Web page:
The Queens Museum rolled out a mural this fall that shines a light on Black trans femme activists and artists leading social justice movements in New York City.
The mural, dubbed “Black, Trans, & Alive (Qweens Song),” stretches across the side of the Queens Museum at New York City Building, Meridian Road in Corona, Queens. The artwork, unveiled on October 1, depicts some of the stars in the city’s activist scene, including GLITS founder Ceyenne Doroshow; the founders of the Stonewall Protests, Qween Jean and Joela Rivera; and Aaron Philip, a transgender model and grand marshal of the 2021 Pride March.
The artwork is part of a series from Not a Monolith, a public art project that seeks to showcase the diversity of the Black community. The mural also features journalist and trans advocate Raquel Willis and artist Joshua Allen. In a press release, the Queens Museum said they are providing free educational programming alongside the artwork.
Glori Tuitt, an illustrator, painter, and Black woman of trans experience, created the mural to highlight Black trans femme historical figures who are bringing attention to issues facing the community. The BTFA Collective, a trans art organization, and GLITS Inc., an LGBTQ advocacy group, also threw their weight behind the project.
Qween Jean, one of the activists featured in the mural, told Gay City News she was stunned when she first saw the artwork. The mural shows Jean donning a yellow dress and butterfly clips — a nod to one of several iconic looks she sported during a protest this year denouncing the actions of the NYPD and calling for an end to racism and white supremacy.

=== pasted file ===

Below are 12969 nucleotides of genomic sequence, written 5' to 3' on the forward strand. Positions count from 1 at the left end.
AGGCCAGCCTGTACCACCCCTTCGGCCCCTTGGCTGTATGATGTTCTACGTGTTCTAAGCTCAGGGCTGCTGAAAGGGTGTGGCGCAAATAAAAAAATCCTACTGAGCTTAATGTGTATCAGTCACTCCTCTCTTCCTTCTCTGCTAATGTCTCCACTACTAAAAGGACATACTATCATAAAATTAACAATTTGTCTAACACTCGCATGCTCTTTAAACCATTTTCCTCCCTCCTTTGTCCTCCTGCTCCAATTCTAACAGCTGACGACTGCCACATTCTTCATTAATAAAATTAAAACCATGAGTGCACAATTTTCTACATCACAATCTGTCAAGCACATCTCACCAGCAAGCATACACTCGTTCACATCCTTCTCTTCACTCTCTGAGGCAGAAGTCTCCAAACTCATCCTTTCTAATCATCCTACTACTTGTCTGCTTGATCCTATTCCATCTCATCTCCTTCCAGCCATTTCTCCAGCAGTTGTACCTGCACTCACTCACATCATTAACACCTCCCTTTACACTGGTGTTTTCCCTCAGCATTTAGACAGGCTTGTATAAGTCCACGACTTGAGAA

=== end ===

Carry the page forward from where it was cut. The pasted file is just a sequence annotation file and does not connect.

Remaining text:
“It’s refreshing, honestly, to be able to have imagery and a moment of celebration that is not attached to pain, trauma, or death,” Jean said regarding the mural. “As we take big breaths, and we should also be able to have and see it reflected in our history…our present and our future.”
The mural comes at a time of growing visibility and disproportionately high levels of violence facing Black trans people, especially Black trans women in the US. Jean said it’s inspiring to see paintings of Black trans bodies inked for the world to see.
“We are alive, and we are not just a statistic, we are not just an afterthought, we are not the painful, traumatic experiences that we have actually overcome,” she said. “Being able to bear witness to Glori’s masterpiece is truly, truly breathtaking.”
The mural will be open to the public until next spring.
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